Nearly everyone can agree that investing in their future is a good idea. Whether conventional or emerging, investments have the potential to produce a return. In short, you dedicate a specific amount of funds and make passive income by keeping your money in place. By the time you cash out, you’ve hopefully made enough of a return to make it worthwhile.
On the other side of the coin is the potential for loss. Few investments are absolutely guaranteed to make money, and some might even lose their original value. Choosing what to invest in, including industries, is often a sticking point. Using historical data and predictions helps, but so does figuring out your goals.
Timeless investments like bonds and industries made up of Fortune 500 companies can be great places to start. But emerging and unconventional industries help diversify your portfolio and may hold more potential for growth. These sectors can prove to be smart investments now and in the future. This article explores four of them.
1. Startup Firms
Many people wish they could’ve gotten in on the ground floor of some of today’s tech giants. If they had, they might have been living different lives by now. Yet, few individuals know when startups begin and what these young firms set out to achieve. Every big-name company was once an idea and a small venture that took years to build. To fuel growth, founders often use personal funds, loans, and the resources of private investors.
Getting in on the ground floor of a startup typically means direct involvement. You’re either one of the early contributors or one of the founders asks you for funding. However, that landscape is changing with alternative investments that use crowdsourcing platforms. Startup investing is now available to people who may not have the resources to fully fund an emerging firm.
With crowdsourcing technology, everyday investors can buy a piece of the startup pie. As young firms grow and expand, those smaller investments still have the potential to produce substantial income. Of course, it all depends on how well a company takes off. Startup investing, though, is a way to reap the rewards of growing businesses before they go public.
2. Artificial Intelligence
Artificial intelligence or AI is an industry that’s projected to grow substantially. By 2030, AI’s market size is expected to exceed $1,597.1 billion. The industry’s compound annual growth rate from 2022 to 2030 is also projected to be 38.1%. While you’ve probably heard of AI by now, there are many opportunities to invest in this developing technology.
That’s because artificial intelligence is touching a variety of companies and sectors. Everything from healthcare and education to retail and big data is implementing AI-driven technologies. Robot-assisted surgeries and dental procedures, self-checkout registers, and automated manufacturing processes are examples organizations already have in place.
At the same time, some companies with AI-driven products are mostly flying under the radar. These include up-and-coming firms that offer software building solutions and electronic document management services. Further examples are programs that automate power grids and cybersecurity measures across various software applications and devices. As it stands, companies that design and deliver AI-driven solutions offer growth-oriented investment opportunities.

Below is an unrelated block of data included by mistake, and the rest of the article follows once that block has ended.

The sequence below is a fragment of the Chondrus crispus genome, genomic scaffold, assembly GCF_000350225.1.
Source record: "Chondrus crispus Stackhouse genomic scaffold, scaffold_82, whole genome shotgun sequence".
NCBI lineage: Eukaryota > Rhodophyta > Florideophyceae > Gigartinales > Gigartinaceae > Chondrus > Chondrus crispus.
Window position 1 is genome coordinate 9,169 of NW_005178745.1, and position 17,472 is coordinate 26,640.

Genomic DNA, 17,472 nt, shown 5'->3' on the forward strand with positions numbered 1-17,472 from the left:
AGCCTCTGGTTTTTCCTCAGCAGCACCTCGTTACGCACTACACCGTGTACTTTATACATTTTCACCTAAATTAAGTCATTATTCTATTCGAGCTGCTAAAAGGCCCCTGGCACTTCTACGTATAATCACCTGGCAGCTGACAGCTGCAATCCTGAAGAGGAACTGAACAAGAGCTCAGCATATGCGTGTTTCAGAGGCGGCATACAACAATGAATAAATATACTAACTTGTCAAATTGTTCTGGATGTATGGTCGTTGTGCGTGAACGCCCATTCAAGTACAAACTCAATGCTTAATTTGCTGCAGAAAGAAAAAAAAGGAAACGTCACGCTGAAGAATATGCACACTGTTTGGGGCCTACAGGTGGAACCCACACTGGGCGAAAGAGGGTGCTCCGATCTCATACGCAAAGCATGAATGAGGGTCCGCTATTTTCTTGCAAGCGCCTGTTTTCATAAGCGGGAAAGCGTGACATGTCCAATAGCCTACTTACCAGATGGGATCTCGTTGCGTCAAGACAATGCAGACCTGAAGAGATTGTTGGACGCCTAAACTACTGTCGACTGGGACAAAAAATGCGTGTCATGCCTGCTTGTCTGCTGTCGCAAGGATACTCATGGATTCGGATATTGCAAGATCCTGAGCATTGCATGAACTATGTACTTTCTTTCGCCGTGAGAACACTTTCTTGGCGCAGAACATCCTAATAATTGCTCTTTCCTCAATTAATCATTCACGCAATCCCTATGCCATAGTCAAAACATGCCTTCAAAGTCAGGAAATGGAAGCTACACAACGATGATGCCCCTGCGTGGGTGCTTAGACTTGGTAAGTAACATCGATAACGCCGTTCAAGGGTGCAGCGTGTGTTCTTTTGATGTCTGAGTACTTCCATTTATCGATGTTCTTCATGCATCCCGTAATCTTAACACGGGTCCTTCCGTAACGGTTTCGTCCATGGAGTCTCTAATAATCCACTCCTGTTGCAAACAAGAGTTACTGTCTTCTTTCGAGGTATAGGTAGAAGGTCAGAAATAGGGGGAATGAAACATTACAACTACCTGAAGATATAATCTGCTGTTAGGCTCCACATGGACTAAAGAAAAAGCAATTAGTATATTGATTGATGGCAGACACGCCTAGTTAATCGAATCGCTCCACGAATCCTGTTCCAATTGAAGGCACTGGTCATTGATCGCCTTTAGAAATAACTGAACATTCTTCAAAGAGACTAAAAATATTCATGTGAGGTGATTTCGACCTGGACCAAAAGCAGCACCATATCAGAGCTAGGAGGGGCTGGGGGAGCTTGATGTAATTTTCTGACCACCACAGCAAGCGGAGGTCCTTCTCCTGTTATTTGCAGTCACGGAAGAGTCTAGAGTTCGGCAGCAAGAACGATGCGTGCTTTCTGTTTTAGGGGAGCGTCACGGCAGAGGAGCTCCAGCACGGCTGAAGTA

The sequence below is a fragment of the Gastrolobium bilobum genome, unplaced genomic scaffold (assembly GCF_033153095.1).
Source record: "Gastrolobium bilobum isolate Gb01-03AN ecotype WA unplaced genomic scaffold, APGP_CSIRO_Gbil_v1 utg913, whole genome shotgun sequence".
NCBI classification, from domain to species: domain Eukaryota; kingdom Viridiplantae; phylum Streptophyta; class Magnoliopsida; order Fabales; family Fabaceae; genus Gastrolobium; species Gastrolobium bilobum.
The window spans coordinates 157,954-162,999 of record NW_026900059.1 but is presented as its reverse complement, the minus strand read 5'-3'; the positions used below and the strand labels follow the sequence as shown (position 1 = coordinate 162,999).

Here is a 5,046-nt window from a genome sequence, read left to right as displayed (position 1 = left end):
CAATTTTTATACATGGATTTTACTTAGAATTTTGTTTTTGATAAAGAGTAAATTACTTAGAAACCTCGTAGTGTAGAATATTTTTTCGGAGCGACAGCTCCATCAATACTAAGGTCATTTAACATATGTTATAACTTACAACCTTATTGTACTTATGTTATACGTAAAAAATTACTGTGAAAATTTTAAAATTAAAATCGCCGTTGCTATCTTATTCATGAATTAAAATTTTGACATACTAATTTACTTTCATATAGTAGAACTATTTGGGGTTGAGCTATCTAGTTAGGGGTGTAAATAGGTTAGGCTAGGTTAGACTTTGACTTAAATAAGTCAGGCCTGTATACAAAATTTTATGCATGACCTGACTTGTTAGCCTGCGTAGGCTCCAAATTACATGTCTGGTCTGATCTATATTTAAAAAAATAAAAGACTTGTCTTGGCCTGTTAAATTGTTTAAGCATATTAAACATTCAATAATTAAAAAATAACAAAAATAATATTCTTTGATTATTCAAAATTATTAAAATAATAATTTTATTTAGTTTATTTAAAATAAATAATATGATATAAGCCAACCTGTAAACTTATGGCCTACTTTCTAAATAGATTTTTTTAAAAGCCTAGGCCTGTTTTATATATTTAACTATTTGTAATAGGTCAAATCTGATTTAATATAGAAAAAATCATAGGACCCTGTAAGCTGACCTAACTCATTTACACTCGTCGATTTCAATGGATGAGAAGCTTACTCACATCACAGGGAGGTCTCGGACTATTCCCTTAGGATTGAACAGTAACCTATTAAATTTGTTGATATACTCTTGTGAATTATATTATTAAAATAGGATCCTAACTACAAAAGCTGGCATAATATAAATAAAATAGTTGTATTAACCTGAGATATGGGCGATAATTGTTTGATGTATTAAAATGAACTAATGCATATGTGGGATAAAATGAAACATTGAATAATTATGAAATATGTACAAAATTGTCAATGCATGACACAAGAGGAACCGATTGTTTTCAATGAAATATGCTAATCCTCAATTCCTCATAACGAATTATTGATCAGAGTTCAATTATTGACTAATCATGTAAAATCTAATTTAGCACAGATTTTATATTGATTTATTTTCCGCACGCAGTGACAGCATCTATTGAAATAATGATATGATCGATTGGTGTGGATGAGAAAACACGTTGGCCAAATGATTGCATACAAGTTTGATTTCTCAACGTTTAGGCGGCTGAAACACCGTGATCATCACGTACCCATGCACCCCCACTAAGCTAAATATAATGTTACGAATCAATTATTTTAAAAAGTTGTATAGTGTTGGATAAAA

3. Luxury Goods and Retail
It may seem counterintuitive in the face of recession woes, but sales of luxury goods are growing. Current estimates put that growth at a minimum of 5% for 2022, and that’s on the conservative end. Most of the industry’s growth comes from North American and European markets. This trend is expected to continue throughout the year, although some Asian markets also seem prime for expansion.
Luxury products that have seen the most movement are fashion apparel and accessories. Some speculate this momentum may be driven by post-pandemic returns to the office. People have a need to step up their professional attire. Plus, low unemployment rates mean some consumer segments may have more disposable income.
Investments in businesses that sell high-end fashion and accessories could prove profitable as sales continue to climb. While 5% is not an astronomical growth rate, it rivals that of more conservative investments like bonds. Buying stocks in luxury fashion and retail companies may help bolster or substitute for more conventional “safe” options.
4. Real Estate Investment Trusts
Also known as REITs, real estate investment trusts open up the possibility of investing in real estate to more people. Ordinarily, you’d have to buy a residential or commercial property and rent it out. That comes with a lot of headaches and unknowns, such as finding and qualifying tenants. Many investors simply don’t have the time to manage properties or find it feasible to pay property management companies.
REITs change this dynamic since you can invest in multiple properties without becoming a landlord. With real estate investment trusts, buildings located thousands of miles from you are now possible income sources. These trusts work somewhat like mutual funds. Your money goes directly into a collective fund that purchases various real estate. You own the share of those properties that your investment represents.
Besides not having to become a landlord, you don’t have to take out loans or make down payments. You can start investing in real estate at your own pace. REITs also let you mix up your real estate investments to offset market risks and downturns.
Deciding to invest isn’t usually the hard part. It’s determining the best investments and industries to put your money into. Goals like growth and extra income make alternatives, such as startup firms and real estate investment trusts, more attractive. Investing in industries and options like these can help you achieve your ambitions while diversifying your risks.